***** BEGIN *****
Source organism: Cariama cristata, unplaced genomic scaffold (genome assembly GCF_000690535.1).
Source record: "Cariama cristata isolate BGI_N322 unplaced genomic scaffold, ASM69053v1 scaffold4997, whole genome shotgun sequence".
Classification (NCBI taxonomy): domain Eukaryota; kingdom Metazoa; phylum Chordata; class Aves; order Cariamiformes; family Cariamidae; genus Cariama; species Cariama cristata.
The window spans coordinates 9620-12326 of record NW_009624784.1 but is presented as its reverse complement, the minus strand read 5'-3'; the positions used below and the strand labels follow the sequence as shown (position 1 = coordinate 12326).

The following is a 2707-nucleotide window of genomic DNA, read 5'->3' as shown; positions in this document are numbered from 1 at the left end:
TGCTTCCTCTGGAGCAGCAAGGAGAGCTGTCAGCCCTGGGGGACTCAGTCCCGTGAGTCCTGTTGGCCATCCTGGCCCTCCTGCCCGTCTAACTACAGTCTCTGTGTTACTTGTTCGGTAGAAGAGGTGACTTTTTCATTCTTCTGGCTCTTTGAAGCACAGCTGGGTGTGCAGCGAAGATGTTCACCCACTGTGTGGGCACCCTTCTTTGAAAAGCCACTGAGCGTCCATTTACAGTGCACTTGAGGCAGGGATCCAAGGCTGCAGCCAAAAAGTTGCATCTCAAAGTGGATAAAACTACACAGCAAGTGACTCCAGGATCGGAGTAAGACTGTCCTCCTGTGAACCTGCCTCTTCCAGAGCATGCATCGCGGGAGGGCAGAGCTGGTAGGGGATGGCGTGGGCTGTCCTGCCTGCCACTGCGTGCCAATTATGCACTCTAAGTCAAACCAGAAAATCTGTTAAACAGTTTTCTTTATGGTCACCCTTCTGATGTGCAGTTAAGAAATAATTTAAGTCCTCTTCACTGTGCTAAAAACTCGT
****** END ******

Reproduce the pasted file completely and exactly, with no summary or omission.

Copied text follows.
Source organism: Cariama cristata, unplaced genomic scaffold (genome assembly GCF_000690535.1).
Source record: "Cariama cristata isolate BGI_N322 unplaced genomic scaffold, ASM69053v1 scaffold4997, whole genome shotgun sequence".
Classification (NCBI taxonomy): domain Eukaryota; kingdom Metazoa; phylum Chordata; class Aves; order Cariamiformes; family Cariamidae; genus Cariama; species Cariama cristata.
The window spans coordinates 9620-12326 of record NW_009624784.1 but is presented as its reverse complement, the minus strand read 5'-3'; the positions used below and the strand labels follow the sequence as shown (position 1 = coordinate 12326).

The following is a 2707-nucleotide window of genomic DNA, read 5'->3' as shown; positions in this document are numbered from 1 at the left end:
TGCTTCCTCTGGAGCAGCAAGGAGAGCTGTCAGCCCTGGGGGACTCAGTCCCGTGAGTCCTGTTGGCCATCCTGGCCCTCCTGCCCGTCTAACTACAGTCTCTGTGTTACTTGTTCGGTAGAAGAGGTGACTTTTTCATTCTTCTGGCTCTTTGAAGCACAGCTGGGTGTGCAGCGAAGATGTTCACCCACTGTGTGGGCACCCTTCTTTGAAAAGCCACTGAGCGTCCATTTACAGTGCACTTGAGGCAGGGATCCAAGGCTGCAGCCAAAAAGTTGCATCTCAAAGTGGATAAAACTACACAGCAAGTGACTCCAGGATCGGAGTAAGACTGTCCTCCTGTGAACCTGCCTCTTCCAGAGCATGCATCGCGGGAGGGCAGAGCTGGTAGGGGATGGCGTGGGCTGTCCTGCCTGCCACTGCGTGCCAATTATGCACTCTAAGTCAAACCAGAAAATCTGTTAAACAGTTTTCTTTATGGTCACCCTTCTGATGTGCAGTTAAGAAATAATTTAAGTCCTCTTCACTGTGCTAAAAACTCGT